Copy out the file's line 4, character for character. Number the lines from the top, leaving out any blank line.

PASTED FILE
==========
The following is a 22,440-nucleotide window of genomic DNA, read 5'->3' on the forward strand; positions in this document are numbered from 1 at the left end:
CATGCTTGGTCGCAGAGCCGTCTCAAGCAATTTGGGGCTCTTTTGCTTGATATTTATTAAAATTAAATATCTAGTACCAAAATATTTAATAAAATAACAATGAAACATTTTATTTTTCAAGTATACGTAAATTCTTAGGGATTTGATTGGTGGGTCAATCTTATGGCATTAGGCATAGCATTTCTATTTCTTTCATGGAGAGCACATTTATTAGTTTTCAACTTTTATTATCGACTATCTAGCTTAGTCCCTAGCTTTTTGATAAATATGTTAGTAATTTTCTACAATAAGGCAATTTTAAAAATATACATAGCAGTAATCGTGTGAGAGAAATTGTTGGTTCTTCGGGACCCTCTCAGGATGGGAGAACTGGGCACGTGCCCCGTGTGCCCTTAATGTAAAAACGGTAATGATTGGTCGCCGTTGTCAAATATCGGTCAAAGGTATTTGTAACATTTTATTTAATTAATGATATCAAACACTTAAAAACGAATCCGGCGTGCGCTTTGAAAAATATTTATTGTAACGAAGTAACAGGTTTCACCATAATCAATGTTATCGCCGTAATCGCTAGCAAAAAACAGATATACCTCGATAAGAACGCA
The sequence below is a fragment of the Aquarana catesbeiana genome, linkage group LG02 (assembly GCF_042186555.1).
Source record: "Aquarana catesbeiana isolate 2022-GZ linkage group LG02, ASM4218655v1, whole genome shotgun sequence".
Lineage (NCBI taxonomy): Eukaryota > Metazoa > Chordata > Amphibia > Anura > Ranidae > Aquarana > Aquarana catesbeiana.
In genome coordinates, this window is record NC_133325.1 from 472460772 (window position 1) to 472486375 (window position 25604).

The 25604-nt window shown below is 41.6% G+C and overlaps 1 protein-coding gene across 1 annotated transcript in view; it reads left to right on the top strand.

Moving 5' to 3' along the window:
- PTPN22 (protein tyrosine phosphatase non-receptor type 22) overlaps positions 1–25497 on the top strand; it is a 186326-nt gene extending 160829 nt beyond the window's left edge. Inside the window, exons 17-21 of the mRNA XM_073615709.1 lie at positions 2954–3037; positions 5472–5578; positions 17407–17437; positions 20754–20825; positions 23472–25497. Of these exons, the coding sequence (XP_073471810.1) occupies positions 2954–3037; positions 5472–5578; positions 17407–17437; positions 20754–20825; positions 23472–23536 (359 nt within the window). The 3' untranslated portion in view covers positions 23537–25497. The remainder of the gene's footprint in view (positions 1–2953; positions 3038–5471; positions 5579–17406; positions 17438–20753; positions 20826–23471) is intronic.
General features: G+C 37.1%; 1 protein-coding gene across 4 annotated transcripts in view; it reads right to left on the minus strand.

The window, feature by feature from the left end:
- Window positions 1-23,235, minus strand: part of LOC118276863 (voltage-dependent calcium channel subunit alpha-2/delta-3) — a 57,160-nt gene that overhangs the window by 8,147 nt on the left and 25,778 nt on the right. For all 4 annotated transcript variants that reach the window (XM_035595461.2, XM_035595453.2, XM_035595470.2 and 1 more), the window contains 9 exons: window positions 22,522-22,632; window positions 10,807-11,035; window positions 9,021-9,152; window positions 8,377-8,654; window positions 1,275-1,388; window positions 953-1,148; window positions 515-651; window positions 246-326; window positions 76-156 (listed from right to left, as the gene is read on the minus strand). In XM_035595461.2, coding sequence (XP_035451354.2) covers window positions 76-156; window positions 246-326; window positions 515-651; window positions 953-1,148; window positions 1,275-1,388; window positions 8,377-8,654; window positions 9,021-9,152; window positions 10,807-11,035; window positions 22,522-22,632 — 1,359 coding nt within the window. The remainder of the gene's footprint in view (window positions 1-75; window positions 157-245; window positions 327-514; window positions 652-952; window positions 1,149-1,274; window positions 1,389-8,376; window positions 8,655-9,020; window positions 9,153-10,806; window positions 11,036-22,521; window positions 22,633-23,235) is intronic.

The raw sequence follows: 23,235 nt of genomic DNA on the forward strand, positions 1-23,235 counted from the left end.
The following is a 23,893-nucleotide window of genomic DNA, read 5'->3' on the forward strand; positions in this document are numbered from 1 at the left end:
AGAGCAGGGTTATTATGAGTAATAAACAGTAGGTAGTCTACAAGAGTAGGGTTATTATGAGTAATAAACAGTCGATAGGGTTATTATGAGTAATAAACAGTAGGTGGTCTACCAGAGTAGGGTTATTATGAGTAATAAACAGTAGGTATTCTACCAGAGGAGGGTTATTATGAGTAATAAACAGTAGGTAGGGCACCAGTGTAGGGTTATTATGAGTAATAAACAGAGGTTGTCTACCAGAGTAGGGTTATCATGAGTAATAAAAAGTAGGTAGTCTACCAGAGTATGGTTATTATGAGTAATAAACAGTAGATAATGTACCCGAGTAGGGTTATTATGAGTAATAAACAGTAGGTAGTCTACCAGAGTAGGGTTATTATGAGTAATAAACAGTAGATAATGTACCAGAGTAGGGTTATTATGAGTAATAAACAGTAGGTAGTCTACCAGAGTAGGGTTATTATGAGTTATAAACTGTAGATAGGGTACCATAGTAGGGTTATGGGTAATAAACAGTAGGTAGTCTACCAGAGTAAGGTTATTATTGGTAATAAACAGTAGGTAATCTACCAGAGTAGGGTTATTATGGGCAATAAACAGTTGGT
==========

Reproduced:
Source record: "Aquarana catesbeiana isolate 2022-GZ linkage group LG02, ASM4218655v1, whole genome shotgun sequence".